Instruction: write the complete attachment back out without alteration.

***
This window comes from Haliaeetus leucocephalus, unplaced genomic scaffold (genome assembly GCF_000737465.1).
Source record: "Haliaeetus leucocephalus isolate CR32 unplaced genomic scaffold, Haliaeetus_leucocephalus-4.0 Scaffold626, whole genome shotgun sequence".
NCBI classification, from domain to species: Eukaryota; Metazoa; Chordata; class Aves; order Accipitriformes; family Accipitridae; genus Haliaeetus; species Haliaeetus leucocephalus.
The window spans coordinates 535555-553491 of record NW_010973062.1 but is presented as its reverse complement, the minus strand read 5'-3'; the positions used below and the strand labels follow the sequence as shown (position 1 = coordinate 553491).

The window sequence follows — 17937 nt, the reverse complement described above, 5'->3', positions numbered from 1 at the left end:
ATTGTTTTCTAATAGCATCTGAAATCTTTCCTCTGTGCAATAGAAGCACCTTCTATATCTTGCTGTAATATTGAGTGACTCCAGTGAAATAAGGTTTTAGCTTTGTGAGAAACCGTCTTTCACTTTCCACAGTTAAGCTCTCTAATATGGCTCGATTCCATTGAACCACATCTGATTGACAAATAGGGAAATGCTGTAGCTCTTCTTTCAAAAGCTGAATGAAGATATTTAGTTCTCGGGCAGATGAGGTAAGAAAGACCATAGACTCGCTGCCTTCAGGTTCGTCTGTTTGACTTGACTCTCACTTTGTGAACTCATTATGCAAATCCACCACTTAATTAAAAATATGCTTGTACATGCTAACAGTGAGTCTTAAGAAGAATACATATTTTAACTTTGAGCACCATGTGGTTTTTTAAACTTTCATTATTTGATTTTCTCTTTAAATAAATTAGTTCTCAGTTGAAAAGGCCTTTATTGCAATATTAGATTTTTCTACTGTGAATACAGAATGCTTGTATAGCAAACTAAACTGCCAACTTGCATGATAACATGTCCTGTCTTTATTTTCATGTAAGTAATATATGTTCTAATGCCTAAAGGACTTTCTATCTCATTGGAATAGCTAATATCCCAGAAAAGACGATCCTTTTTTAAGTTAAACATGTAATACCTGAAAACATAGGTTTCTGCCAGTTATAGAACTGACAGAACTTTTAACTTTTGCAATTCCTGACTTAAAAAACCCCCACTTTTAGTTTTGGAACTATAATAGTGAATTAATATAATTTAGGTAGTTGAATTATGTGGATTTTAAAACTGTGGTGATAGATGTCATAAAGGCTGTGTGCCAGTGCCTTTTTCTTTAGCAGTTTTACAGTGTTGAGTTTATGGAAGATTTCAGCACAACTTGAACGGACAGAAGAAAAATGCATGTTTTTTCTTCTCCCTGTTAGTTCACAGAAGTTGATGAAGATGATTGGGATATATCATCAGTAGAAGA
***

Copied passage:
This window comes from Haliaeetus leucocephalus, unplaced genomic scaffold (genome assembly GCF_000737465.1).
Source record: "Haliaeetus leucocephalus isolate CR32 unplaced genomic scaffold, Haliaeetus_leucocephalus-4.0 Scaffold626, whole genome shotgun sequence".
NCBI classification, from domain to species: Eukaryota; Metazoa; Chordata; class Aves; order Accipitriformes; family Accipitridae; genus Haliaeetus; species Haliaeetus leucocephalus.
The window spans coordinates 535555-553491 of record NW_010973062.1 but is presented as its reverse complement, the minus strand read 5'-3'; the positions used below and the strand labels follow the sequence as shown (position 1 = coordinate 553491).

The window sequence follows — 17937 nt, the reverse complement described above, 5'->3', positions numbered from 1 at the left end:
ATTGTTTTCTAATAGCATCTGAAATCTTTCCTCTGTGCAATAGAAGCACCTTCTATATCTTGCTGTAATATTGAGTGACTCCAGTGAAATAAGGTTTTAGCTTTGTGAGAAACCGTCTTTCACTTTCCACAGTTAAGCTCTCTAATATGGCTCGATTCCATTGAACCACATCTGATTGACAAATAGGGAAATGCTGTAGCTCTTCTTTCAAAAGCTGAATGAAGATATTTAGTTCTCGGGCAGATGAGGTAAGAAAGACCATAGACTCGCTGCCTTCAGGTTCGTCTGTTTGACTTGACTCTCACTTTGTGAACTCATTATGCAAATCCACCACTTAATTAAAAATATGCTTGTACATGCTAACAGTGAGTCTTAAGAAGAATACATATTTTAACTTTGAGCACCATGTGGTTTTTTAAACTTTCATTATTTGATTTTCTCTTTAAATAAATTAGTTCTCAGTTGAAAAGGCCTTTATTGCAATATTAGATTTTTCTACTGTGAATACAGAATGCTTGTATAGCAAACTAAACTGCCAACTTGCATGATAACATGTCCTGTCTTTATTTTCATGTAAGTAATATATGTTCTAATGCCTAAAGGACTTTCTATCTCATTGGAATAGCTAATATCCCAGAAAAGACGATCCTTTTTTAAGTTAAACATGTAATACCTGAAAACATAGGTTTCTGCCAGTTATAGAACTGACAGAACTTTTAACTTTTGCAATTCCTGACTTAAAAAACCCCCACTTTTAGTTTTGGAACTATAATAGTGAATTAATATAATTTAGGTAGTTGAATTATGTGGATTTTAAAACTGTGGTGATAGATGTCATAAAGGCTGTGTGCCAGTGCCTTTTTCTTTAGCAGTTTTACAGTGTTGAGTTTATGGAAGATTTCAGCACAACTTGAACGGACAGAAGAAAAATGCATGTTTTTTCTTCTCCCTGTTAGTTCACAGAAGTTGATGAAGATGATTGGGATATATCATCAGTAGAAGA